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Bulletin of Mathematical Biology

, Volume 59, Issue 2, pp 263–294 | Cite as

On the origin of tiger bush

  • R. Lefever
  • O. Lejeune
Article

Abstract

We propose a model which describes the dynamics of vast classes of terrestrial plant communities growing in arid or semi-arid regions throughout the world. On the basis of this model, we show that the vegetation stripes (tiger bush) formed by these communities result from an interplay between short-range cooperative interactions controlling plant reproduction and long-range self-inhibitory interactions originating from plant competition for environmental resources. Isotropic as well as anisotropic environmental conditions are discussed. We find that vegetation stripes tend to orient themselves in the direction parallel or perpendicular with respect to a direction of anisotropy depending on whether this anisotropy influences the interactions favouring or inhibiting plant reproduction; furthermore, we show that ground curvature is not a necessary condition for the appearance of arcuate vegetation patterns. In agreement within situ observations, we find that the width of vegetated bands increases when environmental conditions get more arid and that patterns formed of stripes oriented parallel to the direction of a slope are static, while patterns which are perpendicular to this direction exhibit an upslope motion.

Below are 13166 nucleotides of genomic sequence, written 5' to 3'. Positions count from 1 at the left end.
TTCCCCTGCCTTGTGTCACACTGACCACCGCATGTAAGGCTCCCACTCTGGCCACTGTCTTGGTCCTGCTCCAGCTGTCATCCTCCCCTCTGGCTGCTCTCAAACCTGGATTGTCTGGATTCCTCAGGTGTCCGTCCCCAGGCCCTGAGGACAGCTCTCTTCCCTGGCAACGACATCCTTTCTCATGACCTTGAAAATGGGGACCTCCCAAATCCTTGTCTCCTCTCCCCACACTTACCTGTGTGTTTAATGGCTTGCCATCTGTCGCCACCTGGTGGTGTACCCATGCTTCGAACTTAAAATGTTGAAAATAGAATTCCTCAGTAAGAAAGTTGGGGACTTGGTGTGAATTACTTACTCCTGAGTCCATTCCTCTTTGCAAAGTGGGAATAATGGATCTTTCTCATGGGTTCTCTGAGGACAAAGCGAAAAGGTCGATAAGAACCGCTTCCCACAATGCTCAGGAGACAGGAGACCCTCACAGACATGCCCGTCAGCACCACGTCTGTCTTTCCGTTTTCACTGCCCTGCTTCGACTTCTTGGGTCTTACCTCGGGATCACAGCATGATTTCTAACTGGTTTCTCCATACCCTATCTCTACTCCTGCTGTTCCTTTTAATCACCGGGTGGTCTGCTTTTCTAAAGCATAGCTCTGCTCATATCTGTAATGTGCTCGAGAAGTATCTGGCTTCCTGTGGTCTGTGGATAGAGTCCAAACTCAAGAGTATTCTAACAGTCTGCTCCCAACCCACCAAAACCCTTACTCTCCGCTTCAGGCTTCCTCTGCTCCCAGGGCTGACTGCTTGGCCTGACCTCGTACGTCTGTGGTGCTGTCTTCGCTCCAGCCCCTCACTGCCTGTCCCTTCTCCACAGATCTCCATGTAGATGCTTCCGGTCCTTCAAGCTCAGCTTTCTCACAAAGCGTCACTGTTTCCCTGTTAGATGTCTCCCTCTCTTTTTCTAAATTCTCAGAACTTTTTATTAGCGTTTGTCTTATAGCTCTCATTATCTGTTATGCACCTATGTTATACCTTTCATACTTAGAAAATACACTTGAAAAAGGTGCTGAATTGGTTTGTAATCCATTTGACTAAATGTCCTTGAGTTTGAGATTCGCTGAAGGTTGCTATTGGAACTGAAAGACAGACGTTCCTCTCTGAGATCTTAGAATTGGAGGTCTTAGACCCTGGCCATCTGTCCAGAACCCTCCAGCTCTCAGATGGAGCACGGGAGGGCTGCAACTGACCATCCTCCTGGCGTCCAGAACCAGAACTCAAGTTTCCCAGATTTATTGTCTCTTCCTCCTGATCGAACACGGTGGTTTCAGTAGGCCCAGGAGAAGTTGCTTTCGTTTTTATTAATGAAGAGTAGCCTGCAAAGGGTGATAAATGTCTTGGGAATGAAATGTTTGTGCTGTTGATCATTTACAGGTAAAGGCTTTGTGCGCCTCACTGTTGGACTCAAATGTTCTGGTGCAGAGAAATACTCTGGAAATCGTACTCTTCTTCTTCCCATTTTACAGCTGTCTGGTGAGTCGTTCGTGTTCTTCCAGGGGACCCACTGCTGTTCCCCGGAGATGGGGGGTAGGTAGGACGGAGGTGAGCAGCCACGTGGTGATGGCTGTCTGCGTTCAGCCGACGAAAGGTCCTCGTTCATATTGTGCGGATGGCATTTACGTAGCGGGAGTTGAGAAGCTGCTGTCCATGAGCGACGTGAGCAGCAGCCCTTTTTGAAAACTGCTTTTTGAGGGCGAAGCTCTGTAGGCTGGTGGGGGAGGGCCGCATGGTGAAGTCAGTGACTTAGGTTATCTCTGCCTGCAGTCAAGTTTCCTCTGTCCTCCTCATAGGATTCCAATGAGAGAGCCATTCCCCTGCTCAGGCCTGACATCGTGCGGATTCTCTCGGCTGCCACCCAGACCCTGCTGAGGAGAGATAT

Keywords

Vegetation Density Unstable Mode Vegetation Pattern Vegetation Distribution Small Wave Number 
These keywords were added by machine and not by the authors. This process is experimental and the keywords may be updated as the learning algorithm improves.

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Copyright information

© Society for Mathematical Biology 1997

Authors and Affiliations

  • R. Lefever
    • 1
  • O. Lejeune
    • 1
  1. 1.Service de Chimie-Physique, CP 231Université Libre de BruxellesBruxellesBelgium

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